- Dental veneers are porcelain ‘shells’ that are custom-made to cover the front of your teeth and improve their color and shape. They’re little and thin, roughly the same size as a false fingernail. If you opt for veneers, your dentist will advise you to avoid biting into hard foods with your front teeth in order to avoid breaking.
Is it possible to whiten your teeth naturally at home, and is it safe?
It’s understandable if you want to try DIY home whitening. Why not if it works, is natural, and is less expensive? Right? “Do these teeth whitening tricks you see in magazines and on blogs actually work?” are the first questions you should ask yourself. Is it safe to whiten your teeth?” In most circumstances, the answer to one or both of these questions is no, according to the American Dental Association.
Here are some home whitening dos and don’ts:
- Fruit is delicious, but it’s bad for your teeth. Citric acid, which is found in fruits, is never a good idea to utilize because it erodes enamel. If the magazine recommends to use anything inherently acidic (like lemons, oranges, or apple cider vinegar), don’t. Save it for eating or cooking. Long-term citrus exposure is like immersing your teeth in an acid bath, and it will erode enamel.
- According to a study published in the Journal of the American Dental Association, activated charcoal or a baking soda-hydrogen peroxide paste are unproven as an effective or safe technique to whiten teeth. Baking soda is an abrasive ingredient that can wear away the enamel on your teeth, which is essential for keeping them white and healthy. If you lose too much enamel, the second layer, the porous yellowish dentin, will be exposed. This can turn your teeth yellow, making them more susceptible to stains and cavities.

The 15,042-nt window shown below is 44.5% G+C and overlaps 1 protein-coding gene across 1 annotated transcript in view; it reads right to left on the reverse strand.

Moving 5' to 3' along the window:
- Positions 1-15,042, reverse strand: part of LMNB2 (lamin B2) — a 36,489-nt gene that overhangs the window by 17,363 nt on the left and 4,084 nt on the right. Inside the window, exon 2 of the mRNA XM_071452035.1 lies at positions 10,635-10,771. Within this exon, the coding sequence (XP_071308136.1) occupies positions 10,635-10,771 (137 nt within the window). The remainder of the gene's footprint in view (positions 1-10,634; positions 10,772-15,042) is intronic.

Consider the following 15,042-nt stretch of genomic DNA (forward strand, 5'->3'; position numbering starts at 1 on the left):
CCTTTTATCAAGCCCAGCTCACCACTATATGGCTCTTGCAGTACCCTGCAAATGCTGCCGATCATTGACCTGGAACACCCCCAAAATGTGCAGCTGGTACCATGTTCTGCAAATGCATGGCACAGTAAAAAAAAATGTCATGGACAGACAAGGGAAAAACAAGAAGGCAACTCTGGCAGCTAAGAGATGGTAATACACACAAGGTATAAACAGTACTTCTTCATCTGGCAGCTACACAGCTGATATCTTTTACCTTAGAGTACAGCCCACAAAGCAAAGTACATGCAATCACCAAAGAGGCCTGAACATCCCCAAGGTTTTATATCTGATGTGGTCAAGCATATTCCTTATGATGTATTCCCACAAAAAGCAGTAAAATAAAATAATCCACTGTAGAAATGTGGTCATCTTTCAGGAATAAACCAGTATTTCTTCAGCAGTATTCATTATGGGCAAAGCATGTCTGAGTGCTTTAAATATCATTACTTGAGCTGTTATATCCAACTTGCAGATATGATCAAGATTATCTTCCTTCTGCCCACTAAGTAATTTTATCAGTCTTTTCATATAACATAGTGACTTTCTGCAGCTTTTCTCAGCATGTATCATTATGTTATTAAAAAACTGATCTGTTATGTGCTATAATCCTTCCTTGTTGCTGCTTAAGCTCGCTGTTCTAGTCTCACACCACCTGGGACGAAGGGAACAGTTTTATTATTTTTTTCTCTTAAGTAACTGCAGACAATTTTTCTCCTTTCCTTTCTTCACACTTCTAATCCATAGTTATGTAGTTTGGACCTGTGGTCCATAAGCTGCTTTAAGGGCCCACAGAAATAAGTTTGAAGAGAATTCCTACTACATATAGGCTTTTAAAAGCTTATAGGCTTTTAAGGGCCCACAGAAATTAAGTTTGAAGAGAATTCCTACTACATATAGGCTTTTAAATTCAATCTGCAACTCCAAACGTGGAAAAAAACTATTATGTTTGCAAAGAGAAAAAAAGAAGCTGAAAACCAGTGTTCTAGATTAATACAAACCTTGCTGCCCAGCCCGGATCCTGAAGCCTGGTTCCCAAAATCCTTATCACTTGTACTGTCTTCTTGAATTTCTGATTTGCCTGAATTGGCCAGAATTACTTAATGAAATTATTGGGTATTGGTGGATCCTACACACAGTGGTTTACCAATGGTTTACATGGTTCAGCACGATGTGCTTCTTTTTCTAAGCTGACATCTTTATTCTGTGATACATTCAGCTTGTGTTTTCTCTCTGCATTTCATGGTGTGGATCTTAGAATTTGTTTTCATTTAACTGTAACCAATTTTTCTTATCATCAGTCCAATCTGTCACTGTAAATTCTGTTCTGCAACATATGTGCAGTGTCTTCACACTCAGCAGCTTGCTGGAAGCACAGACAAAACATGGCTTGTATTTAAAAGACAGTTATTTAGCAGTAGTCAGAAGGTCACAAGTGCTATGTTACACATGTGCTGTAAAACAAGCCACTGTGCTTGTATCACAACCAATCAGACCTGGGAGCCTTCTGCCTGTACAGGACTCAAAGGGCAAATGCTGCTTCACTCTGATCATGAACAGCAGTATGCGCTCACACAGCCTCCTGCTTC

- Oils and spices have been advertised on the internet and in periodicals as natural tooth whiteners. Unfortunately, the American Dental Association states that there is no evidence that turmeric will make your teeth whiter, nor that “pulling oil” (swishing coconut oil in your mouth) would make your pearly whites any whiter. It’s best to keep both for cooking.
- Brush your teeth for two minutes twice a day, once when you get up and once before you go to bed.
- To be safe, choose the right paste. Look for the American Dental Association (ADA) Seal of Acceptance for whitening toothpaste. This indicates that it has been approved by a dentist.
- Floss between your teeth at least once a day.
- Foods and beverages that stain teeth, such as cola, coffee, tea, and red wine, should be avoided.
- To avoid staining your front teeth, keep a clean reusable straw on available to sip beverages.
- After drinks that contain acid and/or may stain, such as juice, lemonade, coffee, or red wine, sip water and rinse your mouth.
- To keep tobacco stains at bay, quit smoking.
Prevention of tooth discoloration
It’s important about developing good habits when it comes to your teeth. You might be able to avoid tooth discoloration by making a few simple lifestyle modifications. If you’re a coffee drinker, try cutting back or switching to a different beverage. Also, if you smoke, get help quitting because smoking has far-reaching consequences that go beyond your tooth health. Brush and floss regularly, and have regular dental check-ups and cleanings every six months to improve your dental hygiene. Make an appointment with your dentist if your teeth appear to be an abnormal hue that persists despite your best dental hygiene efforts, and if other symptoms are present.